I’ve been f0llowing the unbelievably horrific news about a seventh grader being set on fire by three teenagers in Deerfield Beach, Florida. Around 3:00 pm yesterday, the younger boy was doused with flammable liquid by the others and set ablaze in front of an apartment complex. He survived but suffered burns on 75% of his body.
When something like this happens the first thing everyone wants to know is, what was the motive? In this case, it sounds like revenge. The younger boy had stopped someone from stealing his father’s bike the day before and refused to go to school on Monday for fear of retribution. The three who attacked him may have been involved with the would-be theft.
To me, that’s all beside the point. What I want to know is–what in the world could influence kids to set another human being on fire? The willingness to torch someone and then watch them be burned alive is about as barbaric as it gets. If we were talking about hardened murderers doing such a thing, we’d categorize it as deplorable though predictable behavior. But these aren’t hardened murderers — they’re kids.
The usual media suspects will be talked about as catalysts: violent video games, television and movies. It’s too early to speculate about much of anything in this case, but we can be fairly certain that these kids play violent video games and watch violent media–it would be hard to find a teenager in the U.S. who doesn’t–so it’s worth exploring these influences as part of the behavior matrix, while at the same time not drawing unfounded conclusions.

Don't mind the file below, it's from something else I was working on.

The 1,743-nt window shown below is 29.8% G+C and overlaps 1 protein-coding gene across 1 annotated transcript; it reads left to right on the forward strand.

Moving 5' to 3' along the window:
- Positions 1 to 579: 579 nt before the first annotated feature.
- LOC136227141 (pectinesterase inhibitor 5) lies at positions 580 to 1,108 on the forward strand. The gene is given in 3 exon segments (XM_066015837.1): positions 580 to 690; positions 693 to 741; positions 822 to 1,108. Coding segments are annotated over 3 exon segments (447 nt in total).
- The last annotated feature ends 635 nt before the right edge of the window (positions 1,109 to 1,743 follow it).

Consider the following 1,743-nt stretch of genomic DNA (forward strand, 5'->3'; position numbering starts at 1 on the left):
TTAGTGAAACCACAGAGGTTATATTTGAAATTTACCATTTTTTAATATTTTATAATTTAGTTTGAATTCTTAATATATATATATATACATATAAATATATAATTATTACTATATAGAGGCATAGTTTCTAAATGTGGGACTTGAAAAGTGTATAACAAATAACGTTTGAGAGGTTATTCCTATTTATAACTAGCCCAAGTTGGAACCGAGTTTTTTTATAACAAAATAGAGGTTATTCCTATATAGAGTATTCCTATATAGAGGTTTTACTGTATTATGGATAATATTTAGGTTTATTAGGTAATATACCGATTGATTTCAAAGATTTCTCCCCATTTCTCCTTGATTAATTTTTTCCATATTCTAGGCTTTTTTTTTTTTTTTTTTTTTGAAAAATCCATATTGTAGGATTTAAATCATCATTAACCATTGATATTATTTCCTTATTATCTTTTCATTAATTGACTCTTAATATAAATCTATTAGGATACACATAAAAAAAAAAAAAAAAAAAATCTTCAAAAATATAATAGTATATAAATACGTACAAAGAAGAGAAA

Though there isn’t perfect consistency in the enormous research literature on this subject, we do know that duration of exposure to violent media is a major factor when it comes to behavioral linkages. Lengthy exposure triggers learning processes, leading to development of “scripts” (strong neural associations in the brain) linked to violence, and a heightened chance of violent behavior as a result.
A 2004 study in the journal Psychological Science in the Public Interest captures research findings in this area very well. From the study abstract:
Well-supported theory delineates why and when exposure to media violence increases aggression and violence. Media violence produces short-term increases by priming existing aggressive scripts and cognitions, increasing physiological arousal, and triggering an automatic tendency to imitate observed behaviors. Media violence produces long-term effects via several types of learning processes leading to the acquisition of lasting (and automatically accessible) aggressive scripts, interpretational schemas, and aggression-supporting beliefs about social behavior, and by reducing individuals’ normal negative emotional responses to violence (i.e., desensitization).
We also know that the degree to which a viewer associates with a particular character(s) in media–either outright idolizing the character, or simply finding affinities that make him or her especially compatible with the viewer–plays a big part in media influence. We’ve seen this come up over and over again with smoking-in-media research, and the evidence supporting the violence connection is also convincing.
Clearly, there may be any number of other influence factors at play in this horrible event. Peer influence (which consistently comes out as one of the strongest of all adolescent influences when it comes to risk behavior) and parental involvement, or lack of, are high on the list of possible catalysts. This recent study in the Journal of Pediatrics suggests that in the medley of adolescent violence influences, media ranks rather low. Peer influence and verbal cruelty of parents are the real culprits, with exposure to violent media pulling up a distant third at best.
The reality is we’ll probably never have a firm explanation for this or any of the senseless acts of extreme violence perpetrated by adolescents–but as news of more and more of these attacks comes to our attention, it sure seems like we need one.